• Considered among the most dramatic in the world and a masterpiece of Gothic Revival architecture, the Basilica welcomes more than 11m people every year, only 1m fewer than Notre-Dame de Paris—just saying…

• The stained glass windows along the sanctuary walls are unique in that they depict scenes from Montréal’s religious history. Bible scenes? Feh.

• The Casavant Frères pipe organ fun facts: 4 keyboards, 92 stops and 7000! pipes.

5,998, 5,999, 6000! Oof, I’m exhausted. We done here? Lazy Protestant, 1000 more!


A quick note on those earlier quote marks. Canadian French is spoken with a distinctly different accent and, on occasion, vocabulary than the French spoken in France. My French

Gene Wilder in a purple velvet suit and brown hat

teacher, a native of France, tells a story of ordering at a restaurant with a group of students in Montréal. Neither he nor the waiter could understand each other and each pulled out their English. After 20+years of French, I understood about 60% of the French spoken in Montréal. On the airplane I understood almost nothing and pretended I was en route to a really exotic part of the world.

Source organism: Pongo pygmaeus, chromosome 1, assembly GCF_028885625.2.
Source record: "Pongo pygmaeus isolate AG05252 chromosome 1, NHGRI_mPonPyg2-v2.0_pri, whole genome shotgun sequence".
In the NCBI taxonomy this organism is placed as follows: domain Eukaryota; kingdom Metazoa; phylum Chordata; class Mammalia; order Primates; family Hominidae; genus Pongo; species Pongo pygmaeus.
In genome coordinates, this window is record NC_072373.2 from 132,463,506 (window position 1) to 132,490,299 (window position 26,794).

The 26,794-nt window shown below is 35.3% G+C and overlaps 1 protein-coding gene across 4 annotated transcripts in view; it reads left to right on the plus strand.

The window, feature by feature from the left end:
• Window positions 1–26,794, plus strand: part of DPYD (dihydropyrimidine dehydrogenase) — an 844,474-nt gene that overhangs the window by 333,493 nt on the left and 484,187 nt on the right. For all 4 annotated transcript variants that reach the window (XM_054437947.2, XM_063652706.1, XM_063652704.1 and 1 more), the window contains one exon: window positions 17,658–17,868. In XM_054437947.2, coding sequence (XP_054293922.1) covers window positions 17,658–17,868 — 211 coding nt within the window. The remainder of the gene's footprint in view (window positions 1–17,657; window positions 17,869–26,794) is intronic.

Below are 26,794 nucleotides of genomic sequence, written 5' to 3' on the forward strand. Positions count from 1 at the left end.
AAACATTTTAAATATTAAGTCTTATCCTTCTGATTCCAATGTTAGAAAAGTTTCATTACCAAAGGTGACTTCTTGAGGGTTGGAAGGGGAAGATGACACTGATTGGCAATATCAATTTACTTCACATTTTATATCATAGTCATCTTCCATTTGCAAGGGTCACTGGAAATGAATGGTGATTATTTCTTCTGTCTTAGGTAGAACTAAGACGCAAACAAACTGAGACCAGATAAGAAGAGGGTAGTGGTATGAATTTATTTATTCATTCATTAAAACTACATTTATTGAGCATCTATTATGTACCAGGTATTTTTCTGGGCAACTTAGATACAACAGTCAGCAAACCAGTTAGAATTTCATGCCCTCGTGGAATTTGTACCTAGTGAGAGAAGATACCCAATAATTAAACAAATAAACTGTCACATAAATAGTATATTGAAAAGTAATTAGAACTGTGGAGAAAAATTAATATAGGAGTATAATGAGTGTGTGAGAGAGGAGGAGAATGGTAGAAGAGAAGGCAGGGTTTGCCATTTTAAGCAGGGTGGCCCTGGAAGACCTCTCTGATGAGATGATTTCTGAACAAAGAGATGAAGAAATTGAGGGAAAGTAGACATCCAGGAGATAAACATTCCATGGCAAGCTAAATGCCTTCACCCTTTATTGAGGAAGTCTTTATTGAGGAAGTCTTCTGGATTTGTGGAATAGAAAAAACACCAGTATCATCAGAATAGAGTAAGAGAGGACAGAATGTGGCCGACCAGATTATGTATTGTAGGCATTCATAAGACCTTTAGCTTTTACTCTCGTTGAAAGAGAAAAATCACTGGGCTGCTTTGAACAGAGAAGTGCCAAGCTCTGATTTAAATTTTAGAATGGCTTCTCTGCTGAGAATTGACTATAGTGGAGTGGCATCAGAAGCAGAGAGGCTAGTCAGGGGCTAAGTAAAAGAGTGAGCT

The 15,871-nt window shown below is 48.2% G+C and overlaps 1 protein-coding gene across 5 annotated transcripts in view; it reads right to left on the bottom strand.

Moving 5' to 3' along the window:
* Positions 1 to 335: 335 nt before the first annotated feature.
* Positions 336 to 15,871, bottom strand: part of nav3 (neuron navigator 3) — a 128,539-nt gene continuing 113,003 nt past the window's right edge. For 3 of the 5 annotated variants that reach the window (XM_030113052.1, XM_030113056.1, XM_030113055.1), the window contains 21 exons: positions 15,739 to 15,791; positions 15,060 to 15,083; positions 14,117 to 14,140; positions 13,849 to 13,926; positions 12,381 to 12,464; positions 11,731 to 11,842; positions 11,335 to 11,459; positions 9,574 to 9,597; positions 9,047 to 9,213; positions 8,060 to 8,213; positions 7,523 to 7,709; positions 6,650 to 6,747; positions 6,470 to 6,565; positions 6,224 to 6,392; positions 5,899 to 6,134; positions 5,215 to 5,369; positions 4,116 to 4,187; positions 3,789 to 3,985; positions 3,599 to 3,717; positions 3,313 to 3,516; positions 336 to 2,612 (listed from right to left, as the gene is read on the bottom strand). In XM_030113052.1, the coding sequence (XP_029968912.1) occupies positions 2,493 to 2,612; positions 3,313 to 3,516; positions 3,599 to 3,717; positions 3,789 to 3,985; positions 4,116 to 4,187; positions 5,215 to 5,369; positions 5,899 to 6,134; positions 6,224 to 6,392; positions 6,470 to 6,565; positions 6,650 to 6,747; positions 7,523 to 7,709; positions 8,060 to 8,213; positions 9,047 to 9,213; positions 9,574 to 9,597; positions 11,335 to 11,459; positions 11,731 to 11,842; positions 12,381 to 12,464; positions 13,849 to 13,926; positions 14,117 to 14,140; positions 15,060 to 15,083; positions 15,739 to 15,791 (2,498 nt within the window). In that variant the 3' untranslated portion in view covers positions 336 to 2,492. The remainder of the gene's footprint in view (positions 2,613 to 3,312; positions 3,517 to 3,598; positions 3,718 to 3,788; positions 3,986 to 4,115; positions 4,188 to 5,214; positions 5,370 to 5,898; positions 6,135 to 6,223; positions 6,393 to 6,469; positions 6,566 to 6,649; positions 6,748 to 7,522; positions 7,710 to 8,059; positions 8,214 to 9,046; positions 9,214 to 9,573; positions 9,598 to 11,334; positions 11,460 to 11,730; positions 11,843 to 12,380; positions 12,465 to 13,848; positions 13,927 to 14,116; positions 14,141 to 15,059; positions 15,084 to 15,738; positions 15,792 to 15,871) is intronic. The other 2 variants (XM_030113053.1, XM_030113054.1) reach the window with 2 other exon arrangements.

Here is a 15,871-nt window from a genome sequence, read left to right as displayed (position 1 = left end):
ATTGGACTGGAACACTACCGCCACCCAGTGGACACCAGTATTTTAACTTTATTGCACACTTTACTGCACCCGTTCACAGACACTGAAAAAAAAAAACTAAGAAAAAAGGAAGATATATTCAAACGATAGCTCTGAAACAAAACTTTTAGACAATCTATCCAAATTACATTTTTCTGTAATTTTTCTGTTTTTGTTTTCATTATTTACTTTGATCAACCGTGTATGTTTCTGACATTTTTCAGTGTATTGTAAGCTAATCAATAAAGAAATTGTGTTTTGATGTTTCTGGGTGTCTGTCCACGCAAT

Entering the Basilica is unexpected and shocking and amazing. Deep blues, vibrant greens and touches of gold leaf decorate the, by definition, uber-ornate neo-gothic architecture.

bright blue interior of a gothic revival Basilica
Altarpiece with Jesus and friends at Notre-Dame Basilica, Montréal.

Given the entry fees, the carved-wood interior (no stone/marble) is exceptionally well-preserved. The altarpiece features Jesus front and center on the cross flanked by Moses, Aaron, Melchizedech (who?) and Abraham (hail hail, most of

drawing of a man with long white beard and turban
Oh, right, now I remember.

the gang’s all here) along with 6 additional niches on the lower level, three on each side. These will become important during the show. Just remember, “niche.”


Show time! As the lights dim an original soundtrack consisting of 30 musicians, 20 choirists and the Basilica’s own organ begins—think Enya meets techno-Armageddon. Rapidly-changing lighting and imagery project onto the walls and ceiling. The most impactful part of the show was when Jesus et al lit up dramatically, the niches glowing a brilliant, blood red.

interior of gothic revival church
Boo!